For diluted EPS, we assume the proceeds from exercise of the options were used to reacquire shares as treasury stock at the average market price of the common stock during the reporting period. Consequently, the weighted-average number of shares is increased by the difference between the shares assumed issued and those assumed reacquired—in our illustration: 15 million shares issued minus 12 million shares reacquired ($300 million ÷ $25 per share) equals 3 million net increase in shares.

   The way we take into account the dilutive effect of stock options is called the treasury stock method because of our assumption that treasury shares are purchased with the cash proceeds of the exercise of the options. Besides providing comparability, this assumption actually is plausible because, if the options were exercised, more shares would be needed to issue to option-holders. And, as discussed in the previous chapter, many firms routinely buy back shares either to issue to option-holders or, equivalently, to offset the issuance of new shares.

p. 1088

ILLUSTRATION 19-9

Stock Options

Stock options give their holders (company executives in this case) the right to purchase common stock at a specified exercise price ($20 in this case).

The stock options do not affect the calculation of basic EPS.

The calculation of diluted EPS assumes that the shares specified by stock options were issued at the exercise price and that the proceeds were used to buy back (as treasury stock) as many of those shares as can be purchased at the market price during the period.

Sovran Financial Corporation reported net income of $154 million in 2011 (tax rate 40%). Its capital structure included:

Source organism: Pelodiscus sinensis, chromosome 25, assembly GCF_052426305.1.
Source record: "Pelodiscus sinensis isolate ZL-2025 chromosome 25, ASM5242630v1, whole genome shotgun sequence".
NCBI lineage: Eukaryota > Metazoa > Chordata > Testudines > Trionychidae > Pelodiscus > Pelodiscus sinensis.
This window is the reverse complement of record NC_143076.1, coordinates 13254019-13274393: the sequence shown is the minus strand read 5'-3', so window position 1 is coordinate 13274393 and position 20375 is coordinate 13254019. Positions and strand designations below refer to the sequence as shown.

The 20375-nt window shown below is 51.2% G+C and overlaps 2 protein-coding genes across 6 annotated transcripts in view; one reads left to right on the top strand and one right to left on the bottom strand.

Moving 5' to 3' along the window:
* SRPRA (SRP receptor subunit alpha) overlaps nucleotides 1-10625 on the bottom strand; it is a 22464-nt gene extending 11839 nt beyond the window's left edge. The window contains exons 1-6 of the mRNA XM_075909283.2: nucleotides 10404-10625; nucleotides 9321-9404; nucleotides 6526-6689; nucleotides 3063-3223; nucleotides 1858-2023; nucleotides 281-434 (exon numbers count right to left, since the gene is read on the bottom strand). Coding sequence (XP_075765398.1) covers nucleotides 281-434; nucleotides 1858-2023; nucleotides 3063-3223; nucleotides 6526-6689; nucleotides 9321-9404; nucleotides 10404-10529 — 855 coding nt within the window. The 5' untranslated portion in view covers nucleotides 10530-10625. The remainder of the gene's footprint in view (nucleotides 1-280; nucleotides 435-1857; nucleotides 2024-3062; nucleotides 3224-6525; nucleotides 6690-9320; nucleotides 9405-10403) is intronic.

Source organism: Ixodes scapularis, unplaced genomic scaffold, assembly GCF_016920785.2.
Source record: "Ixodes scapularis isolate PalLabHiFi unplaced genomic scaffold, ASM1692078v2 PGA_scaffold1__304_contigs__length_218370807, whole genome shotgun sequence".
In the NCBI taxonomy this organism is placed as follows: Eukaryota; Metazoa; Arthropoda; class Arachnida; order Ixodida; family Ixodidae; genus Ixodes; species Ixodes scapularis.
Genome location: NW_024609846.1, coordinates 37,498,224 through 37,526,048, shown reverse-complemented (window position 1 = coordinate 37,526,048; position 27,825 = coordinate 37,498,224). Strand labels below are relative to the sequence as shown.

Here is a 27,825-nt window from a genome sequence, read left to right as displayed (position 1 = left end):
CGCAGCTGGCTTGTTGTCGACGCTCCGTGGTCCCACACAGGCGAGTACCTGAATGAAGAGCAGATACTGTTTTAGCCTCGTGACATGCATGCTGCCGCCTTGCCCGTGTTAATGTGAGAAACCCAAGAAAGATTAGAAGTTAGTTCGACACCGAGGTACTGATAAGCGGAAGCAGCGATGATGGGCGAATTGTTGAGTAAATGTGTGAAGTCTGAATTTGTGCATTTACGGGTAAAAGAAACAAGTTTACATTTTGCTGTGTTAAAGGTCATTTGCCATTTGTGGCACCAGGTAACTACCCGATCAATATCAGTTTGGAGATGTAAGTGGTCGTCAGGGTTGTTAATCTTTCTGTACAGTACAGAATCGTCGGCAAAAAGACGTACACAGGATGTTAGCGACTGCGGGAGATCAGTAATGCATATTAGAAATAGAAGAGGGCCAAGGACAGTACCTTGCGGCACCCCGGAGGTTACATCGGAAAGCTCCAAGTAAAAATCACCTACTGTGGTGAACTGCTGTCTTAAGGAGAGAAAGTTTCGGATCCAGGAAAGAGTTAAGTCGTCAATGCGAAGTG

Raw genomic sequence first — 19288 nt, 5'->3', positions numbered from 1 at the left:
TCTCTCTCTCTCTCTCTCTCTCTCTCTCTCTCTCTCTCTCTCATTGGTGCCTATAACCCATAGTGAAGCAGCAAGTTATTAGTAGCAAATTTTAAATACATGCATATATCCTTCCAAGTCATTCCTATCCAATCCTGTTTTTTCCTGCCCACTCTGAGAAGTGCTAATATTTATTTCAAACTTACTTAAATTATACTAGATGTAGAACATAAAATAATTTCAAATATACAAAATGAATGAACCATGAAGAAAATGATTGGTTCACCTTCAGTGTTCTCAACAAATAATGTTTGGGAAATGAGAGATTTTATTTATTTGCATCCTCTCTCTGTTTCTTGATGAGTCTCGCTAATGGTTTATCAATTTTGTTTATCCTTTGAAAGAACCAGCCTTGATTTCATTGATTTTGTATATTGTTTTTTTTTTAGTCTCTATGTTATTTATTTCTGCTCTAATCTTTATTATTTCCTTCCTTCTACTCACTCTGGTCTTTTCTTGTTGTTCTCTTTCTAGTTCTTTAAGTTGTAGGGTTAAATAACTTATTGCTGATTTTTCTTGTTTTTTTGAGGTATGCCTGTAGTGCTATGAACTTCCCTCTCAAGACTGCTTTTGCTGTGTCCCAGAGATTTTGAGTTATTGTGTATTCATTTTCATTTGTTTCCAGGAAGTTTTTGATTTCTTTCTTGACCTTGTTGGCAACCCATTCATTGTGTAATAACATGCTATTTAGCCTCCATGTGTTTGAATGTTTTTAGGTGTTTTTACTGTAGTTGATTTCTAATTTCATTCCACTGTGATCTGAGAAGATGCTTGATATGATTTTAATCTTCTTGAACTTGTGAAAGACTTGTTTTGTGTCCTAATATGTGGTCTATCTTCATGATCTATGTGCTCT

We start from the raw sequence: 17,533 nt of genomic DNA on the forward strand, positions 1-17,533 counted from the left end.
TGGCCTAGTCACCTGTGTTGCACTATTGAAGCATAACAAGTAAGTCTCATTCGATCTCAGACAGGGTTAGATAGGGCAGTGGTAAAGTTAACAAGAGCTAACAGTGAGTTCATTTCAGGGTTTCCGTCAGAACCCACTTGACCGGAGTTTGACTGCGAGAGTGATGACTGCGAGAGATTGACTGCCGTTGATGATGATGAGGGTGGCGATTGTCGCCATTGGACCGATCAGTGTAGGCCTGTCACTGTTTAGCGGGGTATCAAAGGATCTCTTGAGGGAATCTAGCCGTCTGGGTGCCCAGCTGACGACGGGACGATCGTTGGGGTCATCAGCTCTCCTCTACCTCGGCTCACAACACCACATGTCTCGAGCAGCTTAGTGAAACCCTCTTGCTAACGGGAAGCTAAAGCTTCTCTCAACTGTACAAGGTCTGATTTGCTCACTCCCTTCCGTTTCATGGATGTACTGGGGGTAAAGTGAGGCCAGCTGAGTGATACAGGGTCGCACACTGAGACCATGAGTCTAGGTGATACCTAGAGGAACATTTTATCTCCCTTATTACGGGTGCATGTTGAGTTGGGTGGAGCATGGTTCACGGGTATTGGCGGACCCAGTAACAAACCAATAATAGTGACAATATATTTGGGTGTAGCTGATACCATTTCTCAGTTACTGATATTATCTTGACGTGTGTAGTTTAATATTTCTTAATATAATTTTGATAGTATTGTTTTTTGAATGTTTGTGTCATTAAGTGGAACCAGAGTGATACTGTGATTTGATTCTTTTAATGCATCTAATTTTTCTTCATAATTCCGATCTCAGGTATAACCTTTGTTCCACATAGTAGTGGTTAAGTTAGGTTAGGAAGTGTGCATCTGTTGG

Common Stock

Jan. 1

60 million common shares were outstanding

Mar. 1

12 million new shares were sold

June 17

A 10% stock dividend was distributed

Oct. 1

8 million shares were reacquired as treasury stock

(The average market price of the common shares during 2011 was $25 per share.)

Preferred Stock, Nonconvertible

January 1–December 31

5 million 8%, $10 par, shares

Incentive Stock Options
Executive stock options granted in 2006, exercisable after 2010 for 15 million common shares* at an exercise price of $20 per share

(amounts in millions, except per share amounts)
Basic EPS (unchanged)

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Diluted EPS

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*Adjusted for the stock dividend. Prior to the stock dividend, the options were exercisable for 137/11 million of the “old” shares. Upon the stock dividend, the new equivalent of 137/11 became 15 million (137/11×1.10) of the “new” shares.

Shares Reacquired for Diluted EPS

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Convertible Securities

Sometimes corporations include a conversion feature as part of a bond offering, a note payable, or an issue of preferred stock. Convertible securities can be converted into (exchanged for) shares of stock at the option of the holder of the security. For that reason, convertible securities are potentially dilutive. EPS will be affected if and when such securities are converted and new shares of common stock are issued. In the previous section you learned that the potentially dilutive effect of stock options is reflected in diluted EPS calculations by assuming the options were exercised. Similarly, the potentially dilutive effect of convertible securities is reflected in diluted EPS calculations by assuming they were converted.

 

 LO9
p. 1089

  
ADDITIONAL CONSIDERATION

In our diluted EPS calculation, we “pretend” the options are exercised at the end of the period or at the time of actual exercise, if earlier, with shares repurchased at the average share price on that date. Let's say the options in our illustration were exercised on October 1 and that the per-share price of the stock then was $24. In that case, we assume the proceeds (15 million shares × $20 = $300 million) are used to purchase shares at $24, or 12.5 million shares:

15

million shares

× $20

(exercise price)

$300

million

÷ $24

(market price at exercise)

12.5

million shares

   The incremental number of shares to be included in the computation of diluted EPS, then, is weighted for the period the options were outstanding, the 9 months from January 1–October 1, or 9/12 of a year. Thus, we would add to the denominator: